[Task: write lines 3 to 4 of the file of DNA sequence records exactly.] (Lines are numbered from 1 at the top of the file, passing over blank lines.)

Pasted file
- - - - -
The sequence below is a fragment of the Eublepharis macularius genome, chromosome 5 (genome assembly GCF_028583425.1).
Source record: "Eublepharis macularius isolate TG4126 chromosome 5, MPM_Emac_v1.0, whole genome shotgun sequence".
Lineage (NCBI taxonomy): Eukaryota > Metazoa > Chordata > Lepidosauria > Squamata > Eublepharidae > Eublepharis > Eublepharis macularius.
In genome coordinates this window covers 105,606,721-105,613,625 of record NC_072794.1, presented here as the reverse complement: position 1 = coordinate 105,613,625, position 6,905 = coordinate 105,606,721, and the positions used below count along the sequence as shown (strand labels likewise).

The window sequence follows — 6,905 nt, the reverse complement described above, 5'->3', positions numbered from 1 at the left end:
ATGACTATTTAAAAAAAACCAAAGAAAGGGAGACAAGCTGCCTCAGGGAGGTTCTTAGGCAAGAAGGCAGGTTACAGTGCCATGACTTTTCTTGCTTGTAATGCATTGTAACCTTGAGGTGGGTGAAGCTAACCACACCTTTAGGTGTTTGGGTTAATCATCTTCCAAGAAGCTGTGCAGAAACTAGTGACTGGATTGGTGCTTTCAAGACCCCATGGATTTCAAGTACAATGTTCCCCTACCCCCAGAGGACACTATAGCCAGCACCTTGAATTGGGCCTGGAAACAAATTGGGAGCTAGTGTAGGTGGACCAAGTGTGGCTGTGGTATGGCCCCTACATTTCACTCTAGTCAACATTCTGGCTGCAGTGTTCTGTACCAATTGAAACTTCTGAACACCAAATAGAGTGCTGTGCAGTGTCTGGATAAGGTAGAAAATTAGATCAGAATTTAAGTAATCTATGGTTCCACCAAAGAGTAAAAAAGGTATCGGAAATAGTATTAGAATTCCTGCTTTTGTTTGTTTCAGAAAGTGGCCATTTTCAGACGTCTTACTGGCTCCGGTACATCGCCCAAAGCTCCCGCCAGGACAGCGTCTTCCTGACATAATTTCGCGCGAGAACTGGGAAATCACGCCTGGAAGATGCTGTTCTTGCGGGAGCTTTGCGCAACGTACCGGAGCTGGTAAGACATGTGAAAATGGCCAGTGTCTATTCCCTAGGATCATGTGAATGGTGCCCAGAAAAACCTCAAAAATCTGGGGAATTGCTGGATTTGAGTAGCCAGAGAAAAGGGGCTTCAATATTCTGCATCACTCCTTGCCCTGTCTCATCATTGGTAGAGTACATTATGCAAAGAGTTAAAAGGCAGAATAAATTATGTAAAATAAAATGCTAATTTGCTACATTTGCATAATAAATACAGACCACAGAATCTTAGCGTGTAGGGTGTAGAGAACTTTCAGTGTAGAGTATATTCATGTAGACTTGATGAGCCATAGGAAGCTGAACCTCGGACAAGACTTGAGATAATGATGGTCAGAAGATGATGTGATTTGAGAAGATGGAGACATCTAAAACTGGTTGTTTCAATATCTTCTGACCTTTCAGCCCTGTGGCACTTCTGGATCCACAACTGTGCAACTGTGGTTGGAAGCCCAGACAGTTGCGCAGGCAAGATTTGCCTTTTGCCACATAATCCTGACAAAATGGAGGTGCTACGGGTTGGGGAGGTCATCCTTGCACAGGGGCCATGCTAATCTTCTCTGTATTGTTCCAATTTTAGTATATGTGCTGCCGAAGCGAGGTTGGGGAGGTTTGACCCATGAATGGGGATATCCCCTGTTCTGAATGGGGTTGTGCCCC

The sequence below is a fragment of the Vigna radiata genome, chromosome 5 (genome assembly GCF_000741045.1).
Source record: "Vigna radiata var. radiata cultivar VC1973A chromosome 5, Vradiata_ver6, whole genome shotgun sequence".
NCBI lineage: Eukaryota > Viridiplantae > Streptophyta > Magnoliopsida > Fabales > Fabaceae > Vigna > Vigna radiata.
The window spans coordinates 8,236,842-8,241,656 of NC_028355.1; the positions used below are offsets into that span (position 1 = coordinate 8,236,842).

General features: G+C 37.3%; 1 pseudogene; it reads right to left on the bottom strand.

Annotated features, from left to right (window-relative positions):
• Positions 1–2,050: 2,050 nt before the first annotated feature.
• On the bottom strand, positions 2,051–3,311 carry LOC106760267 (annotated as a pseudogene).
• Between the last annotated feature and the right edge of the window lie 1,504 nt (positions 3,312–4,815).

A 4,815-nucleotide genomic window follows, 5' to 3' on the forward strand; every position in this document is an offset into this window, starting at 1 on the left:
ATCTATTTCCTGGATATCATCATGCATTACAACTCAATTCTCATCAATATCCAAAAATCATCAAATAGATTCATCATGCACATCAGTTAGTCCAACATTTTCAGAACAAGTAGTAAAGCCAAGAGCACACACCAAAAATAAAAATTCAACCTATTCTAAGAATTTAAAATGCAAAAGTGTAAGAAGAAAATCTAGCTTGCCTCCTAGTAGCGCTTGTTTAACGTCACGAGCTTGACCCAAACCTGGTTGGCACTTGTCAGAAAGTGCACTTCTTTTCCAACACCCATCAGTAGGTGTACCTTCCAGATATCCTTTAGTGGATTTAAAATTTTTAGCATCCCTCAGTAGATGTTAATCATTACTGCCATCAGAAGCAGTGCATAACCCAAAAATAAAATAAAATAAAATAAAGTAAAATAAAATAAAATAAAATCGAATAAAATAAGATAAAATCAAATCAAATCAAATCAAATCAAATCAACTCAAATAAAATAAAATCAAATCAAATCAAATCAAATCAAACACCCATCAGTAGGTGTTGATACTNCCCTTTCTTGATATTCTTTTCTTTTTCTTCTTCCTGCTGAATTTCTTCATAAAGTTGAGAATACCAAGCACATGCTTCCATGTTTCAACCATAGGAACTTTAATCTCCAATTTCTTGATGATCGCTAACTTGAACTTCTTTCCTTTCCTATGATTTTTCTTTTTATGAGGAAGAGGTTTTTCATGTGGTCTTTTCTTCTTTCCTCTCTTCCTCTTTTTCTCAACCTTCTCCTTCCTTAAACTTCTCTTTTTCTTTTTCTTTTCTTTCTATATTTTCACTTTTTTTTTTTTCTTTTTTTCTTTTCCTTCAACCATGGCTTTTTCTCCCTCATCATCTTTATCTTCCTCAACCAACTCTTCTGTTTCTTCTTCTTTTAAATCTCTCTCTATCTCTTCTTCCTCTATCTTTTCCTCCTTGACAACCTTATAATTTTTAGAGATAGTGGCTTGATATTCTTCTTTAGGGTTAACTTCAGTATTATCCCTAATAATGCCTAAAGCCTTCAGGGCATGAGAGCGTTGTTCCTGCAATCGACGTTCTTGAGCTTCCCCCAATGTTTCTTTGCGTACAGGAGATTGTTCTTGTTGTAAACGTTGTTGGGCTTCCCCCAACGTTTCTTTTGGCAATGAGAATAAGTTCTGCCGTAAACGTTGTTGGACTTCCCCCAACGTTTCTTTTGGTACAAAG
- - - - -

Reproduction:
Lineage (NCBI taxonomy): Eukaryota > Metazoa > Chordata > Lepidosauria > Squamata > Eublepharidae > Eublepharis > Eublepharis macularius.
In genome coordinates this window covers 105,606,721-105,613,625 of record NC_072794.1, presented here as the reverse complement: position 1 = coordinate 105,613,625, position 6,905 = coordinate 105,606,721, and the positions used below count along the sequence as shown (strand labels likewise).